Michael Krantz, director of human resources and administration for the town of Bel Air, announced during a town commissioners work session Tuesday a casting call will be held from 9 a.m. to 2 p.m. on May 18 at the Bel Air Reckord Armory.
The Baltimore Sun reported principal photography for the second season of the series, which stars Kevin Spacey as a U.S. congressman with his eyes on the White House, began in Maryland Monday.
Production of the first season, much of which took place around Harford County, had an economic impact of $140 million in Maryland and employed more than 2,200 locals, The Sun reported, citing a statement from Gov. Martin O’Malley.
Two casting calls were held in Bel Air last year for the show’s first season, and several scenes were shot in and around Havre de Grace, which was used as Spacey’s character’s fictional South Carolina hometown.
Bel Air Police's police chief says graffiti painted on the walls of buildings in the downtown area won't be tolerated and police will continue their crackdown on taggers, while urging property owners to remove or paint over graffiti as quickly as possible.
During Tuesday's town commissioners work session, Chief Leo Matrangola briefed other town officials on anti-graffiti efforts and said his officers have had much success in dealing with the problem in recent years.
Matrangola said the spray-painted tags on businesses, public buildings and other structures have declined around town in the past decade as officers take an aggressive stance on investigating and arresting perpetrators.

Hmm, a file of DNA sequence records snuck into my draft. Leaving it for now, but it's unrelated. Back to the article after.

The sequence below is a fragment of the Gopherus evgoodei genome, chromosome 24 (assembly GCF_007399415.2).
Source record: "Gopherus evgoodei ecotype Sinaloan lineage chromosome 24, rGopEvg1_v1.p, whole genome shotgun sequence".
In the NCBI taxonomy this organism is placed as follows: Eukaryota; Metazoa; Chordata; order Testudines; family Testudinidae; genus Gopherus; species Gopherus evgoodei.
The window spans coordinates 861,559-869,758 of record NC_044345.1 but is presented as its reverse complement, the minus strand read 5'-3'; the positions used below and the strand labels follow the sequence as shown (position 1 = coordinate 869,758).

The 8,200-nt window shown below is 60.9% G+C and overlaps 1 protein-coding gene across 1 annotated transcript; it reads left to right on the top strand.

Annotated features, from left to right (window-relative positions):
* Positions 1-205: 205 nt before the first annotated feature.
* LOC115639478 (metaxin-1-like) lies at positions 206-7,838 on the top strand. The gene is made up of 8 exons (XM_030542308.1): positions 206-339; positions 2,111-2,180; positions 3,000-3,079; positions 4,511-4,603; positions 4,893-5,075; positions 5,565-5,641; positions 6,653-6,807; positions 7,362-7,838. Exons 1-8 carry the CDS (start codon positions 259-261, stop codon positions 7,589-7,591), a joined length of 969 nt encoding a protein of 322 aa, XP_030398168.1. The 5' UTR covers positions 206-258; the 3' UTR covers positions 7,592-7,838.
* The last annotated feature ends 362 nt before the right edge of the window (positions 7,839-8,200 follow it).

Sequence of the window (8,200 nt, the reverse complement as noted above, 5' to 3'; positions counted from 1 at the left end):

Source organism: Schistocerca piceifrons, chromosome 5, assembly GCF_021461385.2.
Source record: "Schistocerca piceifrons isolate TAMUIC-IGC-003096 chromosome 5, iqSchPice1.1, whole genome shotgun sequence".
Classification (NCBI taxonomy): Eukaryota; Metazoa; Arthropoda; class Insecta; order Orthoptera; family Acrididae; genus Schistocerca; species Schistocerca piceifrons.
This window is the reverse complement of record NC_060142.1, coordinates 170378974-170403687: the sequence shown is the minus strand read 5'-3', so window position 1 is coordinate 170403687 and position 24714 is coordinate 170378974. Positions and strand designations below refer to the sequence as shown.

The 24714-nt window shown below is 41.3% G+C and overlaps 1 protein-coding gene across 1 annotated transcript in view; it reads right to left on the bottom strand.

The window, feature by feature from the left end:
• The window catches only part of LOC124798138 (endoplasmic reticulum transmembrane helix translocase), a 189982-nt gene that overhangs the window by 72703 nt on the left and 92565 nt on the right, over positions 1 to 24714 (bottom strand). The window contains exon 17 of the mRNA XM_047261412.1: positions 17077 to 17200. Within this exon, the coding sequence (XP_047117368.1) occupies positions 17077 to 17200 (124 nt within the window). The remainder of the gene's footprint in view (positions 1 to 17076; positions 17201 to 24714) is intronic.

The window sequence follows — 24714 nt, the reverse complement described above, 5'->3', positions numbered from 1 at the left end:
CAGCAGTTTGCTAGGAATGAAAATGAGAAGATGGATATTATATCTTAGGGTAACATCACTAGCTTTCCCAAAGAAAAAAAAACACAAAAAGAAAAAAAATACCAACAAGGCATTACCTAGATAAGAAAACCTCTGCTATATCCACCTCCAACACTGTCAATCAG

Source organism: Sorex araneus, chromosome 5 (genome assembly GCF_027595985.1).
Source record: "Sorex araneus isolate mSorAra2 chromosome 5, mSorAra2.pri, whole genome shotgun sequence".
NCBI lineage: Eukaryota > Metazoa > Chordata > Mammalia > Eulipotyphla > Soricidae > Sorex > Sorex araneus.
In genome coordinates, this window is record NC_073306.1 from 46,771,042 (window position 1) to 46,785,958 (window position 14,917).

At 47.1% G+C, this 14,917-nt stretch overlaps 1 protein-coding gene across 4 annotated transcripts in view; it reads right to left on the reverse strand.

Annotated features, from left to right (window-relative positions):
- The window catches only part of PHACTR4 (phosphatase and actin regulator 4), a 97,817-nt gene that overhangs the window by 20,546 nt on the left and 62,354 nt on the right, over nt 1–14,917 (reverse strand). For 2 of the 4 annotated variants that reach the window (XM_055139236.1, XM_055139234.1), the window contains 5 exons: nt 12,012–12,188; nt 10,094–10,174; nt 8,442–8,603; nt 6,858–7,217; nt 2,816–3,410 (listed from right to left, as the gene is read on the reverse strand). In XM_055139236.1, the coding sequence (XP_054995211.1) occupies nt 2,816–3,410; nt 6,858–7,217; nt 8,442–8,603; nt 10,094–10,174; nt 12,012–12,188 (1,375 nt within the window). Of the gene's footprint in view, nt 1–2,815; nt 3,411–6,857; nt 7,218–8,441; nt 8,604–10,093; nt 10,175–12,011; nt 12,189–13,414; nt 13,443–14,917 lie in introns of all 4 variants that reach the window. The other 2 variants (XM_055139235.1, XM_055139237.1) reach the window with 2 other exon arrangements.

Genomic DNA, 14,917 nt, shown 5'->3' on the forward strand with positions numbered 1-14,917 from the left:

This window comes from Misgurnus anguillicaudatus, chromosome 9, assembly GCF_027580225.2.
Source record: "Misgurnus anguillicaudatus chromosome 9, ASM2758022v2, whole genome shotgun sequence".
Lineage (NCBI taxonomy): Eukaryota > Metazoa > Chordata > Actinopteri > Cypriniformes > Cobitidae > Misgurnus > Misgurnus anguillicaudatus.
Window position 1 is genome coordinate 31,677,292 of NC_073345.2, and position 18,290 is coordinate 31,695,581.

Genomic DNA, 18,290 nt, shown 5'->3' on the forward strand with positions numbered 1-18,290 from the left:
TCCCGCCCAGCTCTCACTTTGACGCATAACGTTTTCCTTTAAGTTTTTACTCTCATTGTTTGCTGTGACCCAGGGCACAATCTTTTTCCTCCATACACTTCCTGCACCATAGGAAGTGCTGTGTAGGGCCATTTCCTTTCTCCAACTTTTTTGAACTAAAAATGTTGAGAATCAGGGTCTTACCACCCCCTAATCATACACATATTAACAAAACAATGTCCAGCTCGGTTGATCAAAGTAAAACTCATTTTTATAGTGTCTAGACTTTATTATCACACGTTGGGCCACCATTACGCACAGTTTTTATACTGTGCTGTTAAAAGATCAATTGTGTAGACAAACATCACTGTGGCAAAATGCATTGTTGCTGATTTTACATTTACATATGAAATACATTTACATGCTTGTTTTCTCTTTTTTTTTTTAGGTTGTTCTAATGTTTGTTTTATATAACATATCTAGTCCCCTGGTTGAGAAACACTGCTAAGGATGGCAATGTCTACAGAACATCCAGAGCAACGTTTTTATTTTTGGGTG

He stressed the graffiti is not typically gang-related – officers are trained to detect gang graffiti.
"Mostly it's for sport, people trying to get their tags in as many places as possible," Matrangola said.
"They're young adults, not normally juveniles, not normally under the age of 18," he added.
Matrangola said tagging is "described by some people as an addictive kind of thrill, just like shoplifting."
The chief said there were 13 "reported incidents" of graffiti around town between last November and March, and police are looking into three potential suspects.
Graffiti tags have been seen on buildings along Baltimore Pike, the Bel Air Bakery and the StaleFish Board Co., both downtown.
Matrangola said letters are typically sent to property owners who have been tagged, urging them to remove the graffiti immediately.
He said the tag "causes the area to look run down," and the longer it stays up, "the more opportunity it's going to be for somebody else to tag it."
Matrangola showed pictures of graffiti seen around Bel Air, which appeared to police to be the work of people trying to rebel against authority or make an artistic statement, and pictures of gang graffiti in other communities.
"Our gang investigators can look at this and tell us if its a kid trying to copy [a gang]," he said.
The chief said gang-related tags are often clear statements by the gangs as claims to territory.
"They're going to tell you what gang they are," he explained.